A light on Bob Slocum
By Molly Englund
In January 2019, the journal Plant, Cell, and Environment published an article called “Ectopic Expression of a Pea Apyrase Enhances Root System Architecture and Drought Survival in Arabidopsis and Soybean.” One of the authors was Robert D. Slocum, Bob to his friends and colleagues, professor of biology to his hundreds of former Goucher students.
The paper is the result of collaborative research with Slocum’s former doctoral mentor at the University of Texas at Austin and funded by a biotech company called Texas Crop Science. It is Slocum’s 50th peer-reviewed publication. “That’s a big deal for me, being at a small college,” Slocum said, as that kind of publication rate usually happens at big research universities where the teaching load is much different.
Slocum retired from Goucher at the end of the Spring 2019 semester. He taught at Goucher for 27 years, specializing in plant physiology, biochemistry, and molecular biology.
His work has not been confined to the stone walls of campus, however. Slocum spent three months after college studying lichens in Antarctica, and continued to study the organism for his master’s at Ohio State University. For his doctorate at UT Austin, Slocum studied phytochrome, the plant pigment that senses the transitions from day to night to day and helps plants know when to flower.
Then, during a post-doc at Yale in 1982, Slocum participated in one of the first plant experiments aboard the space shuttle. “People recognized that plants would be an important part of a sustainable ecosystem in long-term space flight,” Slocum said. They wanted to know how plants grow in a micro- or low-gravity environment. The shuttle was only in flight for a week, but the results were interesting. “Plants use gravity to orient themselves,” he said, but as long as there is a light source, plants will grow toward it. They appeared to develop normally in the absence of gravity.
From 2011 to 2012, Slocum took a leave of absence to serve as a program director at the National Science Foundation (NSF). He analyzed data from the previous decade to see how the success rate for NSF funding compared at large research universities and small colleges. Contrary to popular belief, “the success rates [at small colleges] were actually the same as, or better than, research universities’,” he said. The NSF was thrilled.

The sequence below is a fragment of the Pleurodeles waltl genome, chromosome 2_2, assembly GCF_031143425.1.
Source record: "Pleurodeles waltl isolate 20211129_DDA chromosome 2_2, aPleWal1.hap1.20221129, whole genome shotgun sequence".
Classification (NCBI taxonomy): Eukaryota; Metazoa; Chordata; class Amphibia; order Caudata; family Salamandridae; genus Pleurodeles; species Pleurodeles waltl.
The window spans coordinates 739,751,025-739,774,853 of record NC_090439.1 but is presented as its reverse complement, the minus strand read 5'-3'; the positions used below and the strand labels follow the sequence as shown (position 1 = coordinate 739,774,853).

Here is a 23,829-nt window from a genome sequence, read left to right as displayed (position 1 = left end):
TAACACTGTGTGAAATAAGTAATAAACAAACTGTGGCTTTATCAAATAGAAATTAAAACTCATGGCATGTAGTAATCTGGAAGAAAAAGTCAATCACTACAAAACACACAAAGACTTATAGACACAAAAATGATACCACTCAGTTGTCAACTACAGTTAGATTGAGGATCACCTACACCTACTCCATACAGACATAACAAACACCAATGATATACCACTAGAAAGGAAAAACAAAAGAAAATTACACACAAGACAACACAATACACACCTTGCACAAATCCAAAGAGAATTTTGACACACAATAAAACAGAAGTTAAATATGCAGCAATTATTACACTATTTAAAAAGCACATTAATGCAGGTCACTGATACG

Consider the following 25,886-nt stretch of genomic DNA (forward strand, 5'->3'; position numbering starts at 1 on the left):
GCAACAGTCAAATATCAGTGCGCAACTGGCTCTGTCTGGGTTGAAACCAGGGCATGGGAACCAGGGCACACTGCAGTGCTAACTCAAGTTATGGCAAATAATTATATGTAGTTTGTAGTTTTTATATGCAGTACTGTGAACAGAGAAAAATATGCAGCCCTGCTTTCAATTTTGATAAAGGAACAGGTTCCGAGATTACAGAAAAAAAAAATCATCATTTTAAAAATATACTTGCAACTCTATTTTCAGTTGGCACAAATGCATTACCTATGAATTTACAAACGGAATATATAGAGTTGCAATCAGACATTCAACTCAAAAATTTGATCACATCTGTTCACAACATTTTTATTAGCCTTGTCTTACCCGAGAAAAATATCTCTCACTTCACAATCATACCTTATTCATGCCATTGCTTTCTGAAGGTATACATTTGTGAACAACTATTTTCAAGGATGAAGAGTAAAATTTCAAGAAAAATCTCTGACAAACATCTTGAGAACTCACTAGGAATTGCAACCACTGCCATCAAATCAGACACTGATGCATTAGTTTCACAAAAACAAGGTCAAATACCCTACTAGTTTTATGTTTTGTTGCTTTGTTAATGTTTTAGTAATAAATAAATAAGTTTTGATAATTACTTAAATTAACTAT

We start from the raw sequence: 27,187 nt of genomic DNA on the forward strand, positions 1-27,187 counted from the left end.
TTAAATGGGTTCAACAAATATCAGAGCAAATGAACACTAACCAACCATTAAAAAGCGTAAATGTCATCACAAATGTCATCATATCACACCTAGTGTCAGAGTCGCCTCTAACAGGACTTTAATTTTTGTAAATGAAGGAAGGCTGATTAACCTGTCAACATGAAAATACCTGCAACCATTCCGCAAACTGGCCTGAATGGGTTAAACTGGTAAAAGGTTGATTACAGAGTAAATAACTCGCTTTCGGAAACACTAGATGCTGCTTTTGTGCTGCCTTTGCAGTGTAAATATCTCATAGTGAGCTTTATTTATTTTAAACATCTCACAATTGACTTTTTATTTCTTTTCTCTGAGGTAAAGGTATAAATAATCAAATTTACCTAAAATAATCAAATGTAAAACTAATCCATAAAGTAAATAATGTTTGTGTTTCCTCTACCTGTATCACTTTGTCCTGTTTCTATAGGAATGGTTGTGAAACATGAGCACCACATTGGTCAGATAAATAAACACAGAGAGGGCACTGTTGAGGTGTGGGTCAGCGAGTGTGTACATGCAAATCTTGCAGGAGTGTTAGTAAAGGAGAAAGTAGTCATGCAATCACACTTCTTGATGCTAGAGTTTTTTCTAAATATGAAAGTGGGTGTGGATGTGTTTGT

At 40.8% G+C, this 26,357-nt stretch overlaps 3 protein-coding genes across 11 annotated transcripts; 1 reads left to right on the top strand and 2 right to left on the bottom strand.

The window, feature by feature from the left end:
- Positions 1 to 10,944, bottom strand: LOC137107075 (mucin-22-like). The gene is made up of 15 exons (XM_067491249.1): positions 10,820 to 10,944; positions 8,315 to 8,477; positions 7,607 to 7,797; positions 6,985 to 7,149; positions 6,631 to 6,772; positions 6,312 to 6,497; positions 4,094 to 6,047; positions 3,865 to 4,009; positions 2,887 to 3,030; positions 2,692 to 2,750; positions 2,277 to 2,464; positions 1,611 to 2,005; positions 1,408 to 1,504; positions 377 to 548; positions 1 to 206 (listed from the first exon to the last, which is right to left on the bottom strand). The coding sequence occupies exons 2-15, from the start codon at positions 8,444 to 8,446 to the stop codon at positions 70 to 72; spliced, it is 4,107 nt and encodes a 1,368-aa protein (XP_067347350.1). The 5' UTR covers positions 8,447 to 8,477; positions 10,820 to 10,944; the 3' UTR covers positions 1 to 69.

He’s had chances to leave Goucher, but it’s not something he ever considered. The Biology Program is like a family to Slocum; he loves getting up and coming to work every day. “We have each other’s backs,” he said of his colleagues.
His teaching philosophy is to work hard, play hard. He enjoys socializing with his students and colleagues, with nature hikes, the year-end BioBlast party, and annual trips to Longwood Gardens. He loves to teach; he’s outgoing, and it suits him.
And he’s hardly done. As his career at Goucher ends, he’s not yet finished with the research. He’ll make a few more trips to Texas to work with his mentor—continuing to work with plants engineered with a gene that improves the water usage and nutrient uptake in crops. “We’re trying to understand the molecular basis for that,” Slocum said.
He and his wife look forward to traveling outside the restrictions of the academic calendar. Slocum will have more time for gardening and photography. And there will be time, in fact, to teach the occasional biology course, as needed. He always knew he would be a teacher. Why stop now?